Jayanty Honored

North Carolina Gov. Roy Cooper (second from left) honored Indian American RTI International scientist R.K.M. Jayanty (second from right) with the state's highest honor as the 2017 North Carolina Awards recipient for science. Also seen here (from left) are James Woodward, Philip Freelon, Margaret Bauer, Jane Smith Patterson, Loretta Lynch and North Carolina Dept. of Natural and Cultural Resources secretary Susi Hamilton. (RTI.org photo)

North Carolina Gov. Roy Cooper last month at the 2017 North Carolina Awards ceremony in Raleigh honored Research Triangle Institute International scientist and Distinguished Fellow R.K.M. Jayanty, emeritus, with the state’s highest achievement.

The Indian American researchers, who was honored with the science award, was celebrated for his pioneering work in air pollution monitoring and control, according to an RTI International news release.

Others honored at the ceremony were in the literature, fine arts and public service fields.

“Dr. Jay’s research has impacted the lives of countless numbers of people in North Carolina and around the world,” said RTI president and chief executive Wayne Holden in a statement. “His dedication to improving the human condition through research into one of the world’s most challenging problems – pollution in the air we breathe – coupled with his commitment to RTI over nearly four decades, has made an incalculable contribution to our scientific stature.”

Jayanty, 71, who received advanced degrees in chemistry and engineering from Andhra University, the University of Bradford in England and Pennsylvania State University, took a chemist position at RTI in 1978 and has since risen to the position of Distinguished Fellow, a role reserved for individuals who have distinguished themselves through scientific accomplishments that have had a significant impact on RTI and society, the institute said.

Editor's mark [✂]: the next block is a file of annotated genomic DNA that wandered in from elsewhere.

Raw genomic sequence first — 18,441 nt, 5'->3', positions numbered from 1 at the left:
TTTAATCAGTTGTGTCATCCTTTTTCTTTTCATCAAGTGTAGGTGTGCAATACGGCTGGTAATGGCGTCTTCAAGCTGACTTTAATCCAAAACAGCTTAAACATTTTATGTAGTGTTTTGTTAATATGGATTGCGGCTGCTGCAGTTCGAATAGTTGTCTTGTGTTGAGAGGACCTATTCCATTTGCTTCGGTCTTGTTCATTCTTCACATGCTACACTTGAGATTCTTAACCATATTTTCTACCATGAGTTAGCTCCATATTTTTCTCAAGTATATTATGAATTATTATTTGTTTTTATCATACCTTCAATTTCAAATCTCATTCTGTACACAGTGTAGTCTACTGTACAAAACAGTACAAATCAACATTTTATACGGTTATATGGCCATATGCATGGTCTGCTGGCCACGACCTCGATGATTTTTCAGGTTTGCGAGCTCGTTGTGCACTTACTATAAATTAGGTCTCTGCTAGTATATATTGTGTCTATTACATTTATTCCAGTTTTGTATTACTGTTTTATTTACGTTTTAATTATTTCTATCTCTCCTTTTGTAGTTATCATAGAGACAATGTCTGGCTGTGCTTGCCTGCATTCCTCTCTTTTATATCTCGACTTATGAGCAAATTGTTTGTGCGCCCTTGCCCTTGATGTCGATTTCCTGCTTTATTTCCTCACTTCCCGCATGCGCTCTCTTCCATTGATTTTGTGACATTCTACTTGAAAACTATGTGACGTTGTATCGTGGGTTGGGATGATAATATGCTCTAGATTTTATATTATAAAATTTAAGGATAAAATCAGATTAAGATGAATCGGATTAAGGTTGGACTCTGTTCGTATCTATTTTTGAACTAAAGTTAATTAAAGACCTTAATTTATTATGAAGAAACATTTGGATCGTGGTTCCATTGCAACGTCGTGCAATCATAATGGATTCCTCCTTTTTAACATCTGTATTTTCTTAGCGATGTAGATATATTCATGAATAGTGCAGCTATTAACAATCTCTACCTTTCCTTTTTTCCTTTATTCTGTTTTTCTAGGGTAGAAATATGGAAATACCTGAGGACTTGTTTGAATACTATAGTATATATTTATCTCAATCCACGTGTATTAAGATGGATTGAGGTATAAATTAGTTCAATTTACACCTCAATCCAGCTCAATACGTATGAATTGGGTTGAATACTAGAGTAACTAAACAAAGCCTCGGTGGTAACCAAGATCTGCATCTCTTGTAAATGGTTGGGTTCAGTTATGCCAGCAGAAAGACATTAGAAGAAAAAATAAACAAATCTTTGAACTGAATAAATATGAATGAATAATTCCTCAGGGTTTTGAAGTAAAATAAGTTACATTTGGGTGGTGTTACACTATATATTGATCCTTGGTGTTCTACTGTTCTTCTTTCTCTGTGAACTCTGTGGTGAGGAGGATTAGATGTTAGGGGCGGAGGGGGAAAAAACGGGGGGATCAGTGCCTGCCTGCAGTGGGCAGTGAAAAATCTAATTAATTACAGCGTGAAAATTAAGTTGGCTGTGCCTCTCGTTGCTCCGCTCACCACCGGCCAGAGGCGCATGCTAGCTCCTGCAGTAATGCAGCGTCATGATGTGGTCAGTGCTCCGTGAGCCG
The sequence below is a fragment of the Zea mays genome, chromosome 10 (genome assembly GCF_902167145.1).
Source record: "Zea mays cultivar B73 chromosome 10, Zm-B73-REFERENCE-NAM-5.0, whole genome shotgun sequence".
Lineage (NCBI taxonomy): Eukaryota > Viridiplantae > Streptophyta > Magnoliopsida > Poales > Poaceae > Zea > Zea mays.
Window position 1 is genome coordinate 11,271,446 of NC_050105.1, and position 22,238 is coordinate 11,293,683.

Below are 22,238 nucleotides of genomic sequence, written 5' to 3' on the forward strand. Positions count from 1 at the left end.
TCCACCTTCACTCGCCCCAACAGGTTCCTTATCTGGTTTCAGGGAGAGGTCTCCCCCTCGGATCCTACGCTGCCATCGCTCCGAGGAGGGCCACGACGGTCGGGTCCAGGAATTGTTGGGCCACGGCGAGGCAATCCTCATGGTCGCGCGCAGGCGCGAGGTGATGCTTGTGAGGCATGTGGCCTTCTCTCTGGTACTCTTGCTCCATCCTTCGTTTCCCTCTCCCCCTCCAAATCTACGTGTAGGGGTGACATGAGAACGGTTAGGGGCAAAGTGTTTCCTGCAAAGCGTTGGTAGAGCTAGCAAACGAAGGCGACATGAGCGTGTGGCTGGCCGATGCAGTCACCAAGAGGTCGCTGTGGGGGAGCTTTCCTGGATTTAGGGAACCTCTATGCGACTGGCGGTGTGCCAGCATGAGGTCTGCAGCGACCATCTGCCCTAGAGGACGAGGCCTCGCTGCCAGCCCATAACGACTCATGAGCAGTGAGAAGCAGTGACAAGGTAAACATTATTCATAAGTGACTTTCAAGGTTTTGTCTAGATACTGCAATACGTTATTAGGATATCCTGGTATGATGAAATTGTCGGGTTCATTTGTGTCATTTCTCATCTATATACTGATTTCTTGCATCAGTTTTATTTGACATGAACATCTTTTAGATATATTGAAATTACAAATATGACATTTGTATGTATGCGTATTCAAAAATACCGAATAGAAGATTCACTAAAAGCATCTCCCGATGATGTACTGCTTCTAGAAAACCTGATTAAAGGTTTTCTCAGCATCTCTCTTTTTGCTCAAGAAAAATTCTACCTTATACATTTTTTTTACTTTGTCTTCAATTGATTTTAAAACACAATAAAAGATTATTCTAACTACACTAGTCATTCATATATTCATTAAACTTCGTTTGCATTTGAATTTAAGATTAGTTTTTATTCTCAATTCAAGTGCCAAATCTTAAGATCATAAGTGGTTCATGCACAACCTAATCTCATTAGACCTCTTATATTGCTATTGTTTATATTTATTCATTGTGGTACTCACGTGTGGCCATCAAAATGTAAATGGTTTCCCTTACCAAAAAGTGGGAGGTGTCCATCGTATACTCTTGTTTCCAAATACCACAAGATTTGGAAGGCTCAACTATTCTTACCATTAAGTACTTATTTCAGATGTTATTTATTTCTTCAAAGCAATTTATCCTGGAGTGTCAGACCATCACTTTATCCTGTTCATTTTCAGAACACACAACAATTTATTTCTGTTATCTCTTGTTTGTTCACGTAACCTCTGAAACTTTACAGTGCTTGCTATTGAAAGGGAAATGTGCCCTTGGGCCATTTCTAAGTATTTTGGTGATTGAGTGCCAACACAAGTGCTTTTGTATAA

During his RTI tenure, Jayanty has significantly advanced the state-of-the art measurement of toxic pollutants in multimedia environments, it said.

His work has enabled the U.S. Environmental Protection Agency and other regulatory agencies to meet important regulatory goals, provided the scientific basis for international adoption of these methodologies for use in pollution-control programs and protected human health and the environment, RTI added.

Jayanty’s research data on fine particulate matter and volatile organic compounds in the atmosphere are used worldwide to determine compliance and enforcement strategies with the national ambient air quality standards and to develop control strategies, it said.

“As a young chemist in the Research Triangle in the 1970s, Jayanty followed his passion for science into the burgeoning field of environmental engineering,” said Cooper at the November ceremony. “His work identifying and measuring volatile organic compounds and other pollutants has informed standards set by the U.S. Environmental Protection Agency and has resulted in better air quality around the world.”

Created by the General Assembly in 1961, the North Carolina Awards have been presented annually since 1964.

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